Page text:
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Photographing Exotic Marrakech

by Editor Peter Walmsley 

Marrakech... The very name conjures up images of the exotic of spice markets and traditional artisans haggling to get the best deal, an onslaught to the senses of sight and sound and smells and a quaint mixture of old and new.




But how to capture that photographically?
Following a recent visit, here are my recommendations.

The primary area is the medina, the old fortified walled city and the cultural heart of Marrakech. The social centre of the medina is the Jemaa El F’naa square (actually an ‘L’ shape). Many tourists choose to stay in the medina in small guest houses called Riads. Typically comprising no more than 3 or 4 guest rooms, these good value hostelries are full of character and run by their owners who are eager to please. Often entered through an innocuous door down a small side street, they usually open out into a mini oasis with cooling pool in a courtyard setting as if in a filmset.

As tourist destinations go, I’d say that Marrakech should be on the ‘advanced’ list. The medina is a maze. If that’s where you’re staying your first visit should be with a guide, booked in advance. Attempts at DIY navigation will invariably result in getting lost and whilst locals will be all too willing to help out, it will usually come at a price. Pickpockets are rife too: both my wife and I were victims on separate occasions, though we both managed to stop the thefts before it was too late. Even our local guide complained at having his phone stolen.

And photographically, whilst opportunities for colourful and charming pictures abound at every few paces in the streets and souks of the medina, actually capturing those images is difficult as many of the local people are not willing to have their pictures taken or request payment for the privilege.  So, what to do? Here are some tips that I picked up the hard way.


Within central Marrakech, the medina itself is photographically the most interesting area though with the exception of the Koutoubia mosque, most of the buildings are only a few stories high and there are no significant opportunities for dramatic cityscapes. If you do want a high vantage point in the Jemaa El F’naa square, a number of cafés offer roof terrace views for the price of a drink or two, though competition for space at sunset can be high.



Down on the ground and within the square itself, numerous street artists perform but at the first sign of a raised camera, payment will be requested. Such tourist shots are not in any case the targets of 1x photographers but quick technique can produce some good street photography and after dusk, the brightly illuminated fruit and vegetable stalls and street food vendors become a little easier to capture. Be warned though, locals are eagle-eyed and you’re unlikely to escape any photographic expedition without a heckling or two. Be calm and polite and walk on.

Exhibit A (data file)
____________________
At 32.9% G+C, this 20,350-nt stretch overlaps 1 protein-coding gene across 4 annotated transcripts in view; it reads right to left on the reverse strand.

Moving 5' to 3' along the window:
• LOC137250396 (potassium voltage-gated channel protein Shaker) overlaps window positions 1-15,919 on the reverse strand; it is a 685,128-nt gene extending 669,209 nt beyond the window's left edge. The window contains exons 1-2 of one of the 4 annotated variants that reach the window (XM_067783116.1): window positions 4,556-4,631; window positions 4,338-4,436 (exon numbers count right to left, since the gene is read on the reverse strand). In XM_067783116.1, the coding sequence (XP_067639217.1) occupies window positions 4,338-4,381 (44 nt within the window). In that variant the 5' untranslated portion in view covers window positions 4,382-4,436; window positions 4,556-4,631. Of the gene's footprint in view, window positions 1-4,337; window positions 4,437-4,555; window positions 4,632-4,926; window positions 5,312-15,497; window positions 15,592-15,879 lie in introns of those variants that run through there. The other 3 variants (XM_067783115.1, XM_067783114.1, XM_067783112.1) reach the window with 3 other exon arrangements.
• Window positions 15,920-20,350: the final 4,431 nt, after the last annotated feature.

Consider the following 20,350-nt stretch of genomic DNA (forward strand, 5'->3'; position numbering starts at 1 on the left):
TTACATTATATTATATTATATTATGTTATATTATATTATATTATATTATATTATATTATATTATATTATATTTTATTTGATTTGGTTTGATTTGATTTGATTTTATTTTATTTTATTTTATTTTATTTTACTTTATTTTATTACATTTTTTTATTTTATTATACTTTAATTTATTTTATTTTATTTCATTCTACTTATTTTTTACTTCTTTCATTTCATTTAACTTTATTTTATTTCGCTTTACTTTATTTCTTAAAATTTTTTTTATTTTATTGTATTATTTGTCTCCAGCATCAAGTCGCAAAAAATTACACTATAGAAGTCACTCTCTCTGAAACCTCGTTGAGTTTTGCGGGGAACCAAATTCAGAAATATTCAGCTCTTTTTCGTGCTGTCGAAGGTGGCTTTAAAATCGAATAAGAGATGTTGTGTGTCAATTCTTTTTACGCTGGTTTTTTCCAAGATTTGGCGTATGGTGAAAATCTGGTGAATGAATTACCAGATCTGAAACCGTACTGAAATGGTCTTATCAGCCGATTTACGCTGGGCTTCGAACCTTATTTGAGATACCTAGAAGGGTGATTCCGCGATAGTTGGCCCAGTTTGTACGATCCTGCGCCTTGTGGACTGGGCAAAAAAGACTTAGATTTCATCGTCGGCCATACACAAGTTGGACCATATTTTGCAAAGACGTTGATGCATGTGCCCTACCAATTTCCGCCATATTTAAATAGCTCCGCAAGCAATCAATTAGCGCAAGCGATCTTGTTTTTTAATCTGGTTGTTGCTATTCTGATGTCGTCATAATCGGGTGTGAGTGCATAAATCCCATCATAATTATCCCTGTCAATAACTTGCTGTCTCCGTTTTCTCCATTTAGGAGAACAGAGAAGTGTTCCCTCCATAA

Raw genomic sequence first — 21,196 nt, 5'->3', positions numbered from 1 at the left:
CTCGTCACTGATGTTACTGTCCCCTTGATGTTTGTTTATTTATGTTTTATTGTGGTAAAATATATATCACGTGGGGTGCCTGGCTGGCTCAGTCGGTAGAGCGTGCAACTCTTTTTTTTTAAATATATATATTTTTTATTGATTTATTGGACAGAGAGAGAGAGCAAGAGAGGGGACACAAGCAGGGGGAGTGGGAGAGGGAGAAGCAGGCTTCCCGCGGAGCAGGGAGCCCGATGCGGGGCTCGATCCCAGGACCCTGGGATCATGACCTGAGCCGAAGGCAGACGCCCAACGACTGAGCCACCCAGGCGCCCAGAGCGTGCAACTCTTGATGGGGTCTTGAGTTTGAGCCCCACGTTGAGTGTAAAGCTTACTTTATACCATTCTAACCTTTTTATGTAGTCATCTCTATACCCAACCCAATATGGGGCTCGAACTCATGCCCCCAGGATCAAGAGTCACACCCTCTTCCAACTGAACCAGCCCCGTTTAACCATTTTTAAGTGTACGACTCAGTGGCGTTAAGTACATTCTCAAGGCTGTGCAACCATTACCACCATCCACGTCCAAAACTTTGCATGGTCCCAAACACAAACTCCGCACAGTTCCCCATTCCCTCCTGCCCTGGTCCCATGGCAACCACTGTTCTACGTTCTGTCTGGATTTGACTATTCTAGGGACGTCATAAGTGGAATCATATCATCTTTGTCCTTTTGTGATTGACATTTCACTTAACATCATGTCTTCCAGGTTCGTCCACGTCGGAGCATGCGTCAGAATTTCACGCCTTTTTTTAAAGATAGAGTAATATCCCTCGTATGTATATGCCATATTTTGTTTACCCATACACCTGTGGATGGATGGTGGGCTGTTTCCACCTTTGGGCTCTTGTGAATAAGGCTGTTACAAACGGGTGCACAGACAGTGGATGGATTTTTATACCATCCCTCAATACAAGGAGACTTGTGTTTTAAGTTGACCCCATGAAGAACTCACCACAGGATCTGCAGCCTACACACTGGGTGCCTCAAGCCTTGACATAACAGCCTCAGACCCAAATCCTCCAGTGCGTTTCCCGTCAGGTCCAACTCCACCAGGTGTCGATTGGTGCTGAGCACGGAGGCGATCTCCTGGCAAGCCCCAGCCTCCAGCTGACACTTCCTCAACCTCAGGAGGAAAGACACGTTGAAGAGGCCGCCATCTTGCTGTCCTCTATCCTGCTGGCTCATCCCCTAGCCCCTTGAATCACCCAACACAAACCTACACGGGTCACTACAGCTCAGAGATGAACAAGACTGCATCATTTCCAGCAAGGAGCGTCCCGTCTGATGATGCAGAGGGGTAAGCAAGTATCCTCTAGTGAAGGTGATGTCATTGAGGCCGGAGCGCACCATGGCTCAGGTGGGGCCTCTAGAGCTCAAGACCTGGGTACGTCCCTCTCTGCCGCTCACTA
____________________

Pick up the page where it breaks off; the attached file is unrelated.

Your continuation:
The souks themselves are helpfully divided into product groups such as bags, shoes and other leatherware; copper and ironmongery; clothing and brightly dyed fabrics; fruit, vegetables and other foods and so on. The streets are narrow and often partially covered with slatted roofs which mean that light levels are low and space is at a premium. In these conditions, I wind my ISO setting up to 800 or 1250 and juggle the best compromise between depth of field and shutter speed, often ending up with 1/10s or slower at f5.6 on my 24 – 120mm trusty ‘walkabout’ lens.






For street photography, I try to avoid long telephoto lenses because there’s no engagement with the subject, though in the photographer unfriendly environment of the medina, it was tempting. In the narrow streets, a wide angle setting was often used which kept everything in focus and helped to include people without obviously pointing the camera in their direction. Sometimes, I asked to take a storekeeper’s picture and about 50% of the time they agreed. Buying something from the store such as a bag of nuts increased the chance of success. In general though, setting exposure in advance, positioning and waiting for the right composition and then working at speed and moving quickly on worked best.






Engaging a local guide also increased the chances of success, partly because they can seek permission on your behalf and partly because you have the confidence of someone to argue for you if things go wrong. They can also take you to areas you would not normally find by yourself such as the tanneries and carry the bonus that they know the price to pay if you wish to buy local goods.


Away from the hustle and bustle of the souks are a number of historical palaces and gardens, including the garden of Yves St. Laurent. These are less interesting from a street photography perspective though do provide the opportunity to capture the history and architecture of this fascinating culture. A 5 day visit is about the right length of stay.

Great article and images, thanks for sharing this wonderful work.